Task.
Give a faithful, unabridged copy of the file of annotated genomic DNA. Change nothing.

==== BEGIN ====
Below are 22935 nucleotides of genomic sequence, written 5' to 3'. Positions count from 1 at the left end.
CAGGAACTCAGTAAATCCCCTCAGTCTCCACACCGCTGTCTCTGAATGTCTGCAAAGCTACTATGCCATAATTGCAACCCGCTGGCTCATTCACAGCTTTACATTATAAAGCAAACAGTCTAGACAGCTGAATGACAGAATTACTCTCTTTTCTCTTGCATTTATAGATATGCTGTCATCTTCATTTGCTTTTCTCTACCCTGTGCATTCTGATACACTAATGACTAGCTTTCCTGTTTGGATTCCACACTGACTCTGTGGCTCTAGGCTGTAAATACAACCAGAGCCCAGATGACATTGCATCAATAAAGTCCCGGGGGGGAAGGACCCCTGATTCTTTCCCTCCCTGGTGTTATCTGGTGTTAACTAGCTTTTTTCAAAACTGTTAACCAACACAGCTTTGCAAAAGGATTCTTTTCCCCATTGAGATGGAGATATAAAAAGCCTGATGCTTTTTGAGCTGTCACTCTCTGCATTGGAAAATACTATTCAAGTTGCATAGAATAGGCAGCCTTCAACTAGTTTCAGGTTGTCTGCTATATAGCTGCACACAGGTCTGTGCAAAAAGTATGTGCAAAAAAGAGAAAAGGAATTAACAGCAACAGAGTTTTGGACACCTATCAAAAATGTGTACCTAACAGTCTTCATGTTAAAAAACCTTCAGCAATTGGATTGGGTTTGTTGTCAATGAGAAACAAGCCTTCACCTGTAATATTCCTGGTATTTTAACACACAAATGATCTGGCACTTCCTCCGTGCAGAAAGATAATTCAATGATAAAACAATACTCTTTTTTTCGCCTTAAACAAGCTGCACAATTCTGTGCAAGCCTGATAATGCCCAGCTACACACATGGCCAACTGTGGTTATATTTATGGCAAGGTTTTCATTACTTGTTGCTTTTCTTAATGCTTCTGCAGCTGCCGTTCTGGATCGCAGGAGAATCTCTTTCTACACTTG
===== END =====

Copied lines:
Below are 22935 nucleotides of genomic sequence, written 5' to 3'. Positions count from 1 at the left end.
CAGGAACTCAGTAAATCCCCTCAGTCTCCACACCGCTGTCTCTGAATGTCTGCAAAGCTACTATGCCATAATTGCAACCCGCTGGCTCATTCACAGCTTTACATTATAAAGCAAACAGTCTAGACAGCTGAATGACAGAATTACTCTCTTTTCTCTTGCATTTATAGATATGCTGTCATCTTCATTTGCTTTTCTCTACCCTGTGCATTCTGATACACTAATGACTAGCTTTCCTGTTTGGATTCCACACTGACTCTGTGGCTCTAGGCTGTAAATACAACCAGAGCCCAGATGACATTGCATCAATAAAGTCCCGGGGGGGAAGGACCCCTGATTCTTTCCCTCCCTGGTGTTATCTGGTGTTAACTAGCTTTTTTCAAAACTGTTAACCAACACAGCTTTGCAAAAGGATTCTTTTCCCCATTGAGATGGAGATATAAAAAGCCTGATGCTTTTTGAGCTGTCACTCTCTGCATTGGAAAATACTATTCAAGTTGCATAGAATAGGCAGCCTTCAACTAGTTTCAGGTTGTCTGCTATATAGCTGCACACAGGTCTGTGCAAAAAGTATGTGCAAAAAAGAGAAAAGGAATTAACAGCAACAGAGTTTTGGACACCTATCAAAAATGTGTACCTAACAGTCTTCATGTTAAAAAACCTTCAGCAATTGGATTGGGTTTGTTGTCAATGAGAAACAAGCCTTCACCTGTAATATTCCTGGTATTTTAACACACAAATGATCTGGCACTTCCTCCGTGCAGAAAGATAATTCAATGATAAAACAATACTCTTTTTTTCGCCTTAAACAAGCTGCACAATTCTGTGCAAGCCTGATAATGCCCAGCTACACACATGGCCAACTGTGGTTATATTTATGGCAAGGTTTTCATTACTTGTTGCTTTTCTTAATGCTTCTGCAGCTGCCGTTCTGGATCGCAGGAGAATCTCTTTCTACACTTG